JMIR e-collection Digital Biomarkers and Digital Phenotyping


  1. ^ Onnela, Jukka-Pekka; Rauch, Scott L. (June 2016). "Harnessing Smartphone-Based Digital Phenotyping to Enhance Behavioral and Mental Health". Neuropsychopharmacology. 41 (7): 1691–1696. doi:10.1038/npp.2016.7. ISSN 0893-133X. PMC 4869063. PMID 26818126.
  2. ^ a b Torous, John; Kiang, Mathew V; Lorme, Jeanette; Onnela, Jukka-Pekka (2016-05-05). "New Tools for New Research in Psychiatry: A Scalable and Customizable Platform to Empower Data Driven Smartphone Research". JMIR Mental Health. 3 (2): e16. doi:10.2196/mental.5165. ISSN 2368-7959. PMC 4873624. PMID 27150677.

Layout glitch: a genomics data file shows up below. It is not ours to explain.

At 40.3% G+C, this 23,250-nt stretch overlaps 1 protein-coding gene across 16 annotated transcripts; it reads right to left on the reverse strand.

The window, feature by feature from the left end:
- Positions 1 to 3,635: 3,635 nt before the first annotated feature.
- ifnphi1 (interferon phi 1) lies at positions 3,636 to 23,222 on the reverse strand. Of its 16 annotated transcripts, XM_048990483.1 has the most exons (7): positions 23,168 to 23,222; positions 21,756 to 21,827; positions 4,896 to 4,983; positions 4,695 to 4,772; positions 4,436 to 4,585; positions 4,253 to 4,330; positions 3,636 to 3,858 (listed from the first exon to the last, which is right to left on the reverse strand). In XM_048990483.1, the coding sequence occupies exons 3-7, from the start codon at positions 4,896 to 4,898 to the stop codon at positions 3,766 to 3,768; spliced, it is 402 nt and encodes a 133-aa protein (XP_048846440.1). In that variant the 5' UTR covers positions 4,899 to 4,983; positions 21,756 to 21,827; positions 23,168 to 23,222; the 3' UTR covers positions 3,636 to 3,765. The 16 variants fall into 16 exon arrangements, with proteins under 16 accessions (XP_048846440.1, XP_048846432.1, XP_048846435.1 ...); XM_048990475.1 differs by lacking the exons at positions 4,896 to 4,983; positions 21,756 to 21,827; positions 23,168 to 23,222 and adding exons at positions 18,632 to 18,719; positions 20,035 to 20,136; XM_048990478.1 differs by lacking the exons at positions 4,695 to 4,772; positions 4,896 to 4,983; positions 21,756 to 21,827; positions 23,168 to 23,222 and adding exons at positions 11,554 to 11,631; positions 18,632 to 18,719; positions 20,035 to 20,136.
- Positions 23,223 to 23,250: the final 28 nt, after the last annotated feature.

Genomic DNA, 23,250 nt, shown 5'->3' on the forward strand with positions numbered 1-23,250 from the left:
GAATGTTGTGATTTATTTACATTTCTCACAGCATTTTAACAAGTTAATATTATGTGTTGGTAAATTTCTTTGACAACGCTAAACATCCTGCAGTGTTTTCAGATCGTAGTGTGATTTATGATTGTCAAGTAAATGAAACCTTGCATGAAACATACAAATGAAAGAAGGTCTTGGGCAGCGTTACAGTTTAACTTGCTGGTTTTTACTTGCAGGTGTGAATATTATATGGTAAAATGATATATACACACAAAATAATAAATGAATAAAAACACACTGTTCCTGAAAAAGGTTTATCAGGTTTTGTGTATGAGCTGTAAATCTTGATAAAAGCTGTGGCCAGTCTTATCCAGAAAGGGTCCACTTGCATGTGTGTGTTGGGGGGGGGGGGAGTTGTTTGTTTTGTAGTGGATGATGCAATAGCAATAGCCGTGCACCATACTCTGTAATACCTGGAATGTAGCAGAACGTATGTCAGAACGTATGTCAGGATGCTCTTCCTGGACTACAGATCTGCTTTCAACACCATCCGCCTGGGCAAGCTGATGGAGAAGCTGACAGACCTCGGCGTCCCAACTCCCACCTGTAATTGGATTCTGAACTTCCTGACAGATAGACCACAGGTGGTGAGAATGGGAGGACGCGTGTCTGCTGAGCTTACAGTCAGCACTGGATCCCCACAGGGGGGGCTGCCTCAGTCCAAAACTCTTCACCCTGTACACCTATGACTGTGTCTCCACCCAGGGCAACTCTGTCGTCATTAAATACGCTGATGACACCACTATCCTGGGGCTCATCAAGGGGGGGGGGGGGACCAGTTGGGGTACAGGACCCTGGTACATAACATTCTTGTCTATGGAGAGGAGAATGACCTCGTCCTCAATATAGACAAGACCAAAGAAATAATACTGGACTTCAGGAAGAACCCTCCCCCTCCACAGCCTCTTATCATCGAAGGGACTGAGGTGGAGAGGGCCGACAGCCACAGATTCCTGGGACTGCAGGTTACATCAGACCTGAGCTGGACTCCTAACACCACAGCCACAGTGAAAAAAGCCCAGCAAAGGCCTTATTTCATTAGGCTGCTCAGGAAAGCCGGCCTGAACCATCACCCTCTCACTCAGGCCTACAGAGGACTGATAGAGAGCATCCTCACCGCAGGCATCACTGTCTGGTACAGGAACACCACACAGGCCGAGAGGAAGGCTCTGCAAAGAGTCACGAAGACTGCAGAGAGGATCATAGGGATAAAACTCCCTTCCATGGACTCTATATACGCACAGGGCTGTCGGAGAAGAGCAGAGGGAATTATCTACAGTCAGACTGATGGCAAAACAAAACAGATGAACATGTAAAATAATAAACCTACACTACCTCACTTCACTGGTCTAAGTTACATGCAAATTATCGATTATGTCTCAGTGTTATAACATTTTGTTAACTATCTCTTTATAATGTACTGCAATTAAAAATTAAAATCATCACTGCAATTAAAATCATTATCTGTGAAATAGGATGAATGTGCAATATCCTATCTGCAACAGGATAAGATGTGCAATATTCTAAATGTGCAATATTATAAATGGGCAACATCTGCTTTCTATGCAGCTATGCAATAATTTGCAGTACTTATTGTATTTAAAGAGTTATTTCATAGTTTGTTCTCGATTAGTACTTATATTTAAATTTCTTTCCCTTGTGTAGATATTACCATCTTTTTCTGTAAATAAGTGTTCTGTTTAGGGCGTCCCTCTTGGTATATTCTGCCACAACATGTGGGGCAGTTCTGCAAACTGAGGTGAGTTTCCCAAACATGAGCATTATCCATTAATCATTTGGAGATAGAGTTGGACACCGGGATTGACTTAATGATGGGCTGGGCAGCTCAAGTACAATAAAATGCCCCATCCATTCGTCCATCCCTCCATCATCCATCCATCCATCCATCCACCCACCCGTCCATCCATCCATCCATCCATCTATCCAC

3. ^ Brown, Karen (2016-07-19). "Your phone knows how you feel". Harvard Public Health Magazine. Retrieved 2019-11-13.
  4. ^ Smith, Aaron (2015-04-01). "U.S. Smartphone Use in 2015". Pew Research Center: Internet, Science & Tech. Retrieved 2017-06-27.
  5. ^ "Mobile Fact Sheet". Pew Research Center: Internet, Science & Tech. 2017-01-12. Retrieved 2017-06-27.
  6. ^ Pyrkov, Timothy V.; Getmantsev, Evgeny; Zhurov, Boris; Avchaciov, Konstantin; Pyatnitskiy, Mikhail; Menshikov, Leonid; Khodova, Kristina; Gudkov, Andrei V.; Fedichev, Peter O. (2018-10-26). "Quantitative characterization of biological age and frailty based on locomotor activity records". Aging. 10 (10): 2973–2990. doi:10.18632/aging.101603. ISSN 1945-4589. PMC 6224248. PMID 30362959.
  7. ^ Gillett, George (2020). "A day in the life of a psychiatrist in 2050: where will the algorithm take us?". BJPsych Bulletin. 44 (3): 121–123. doi:10.1192/bjb.2020.22. PMID 33861188.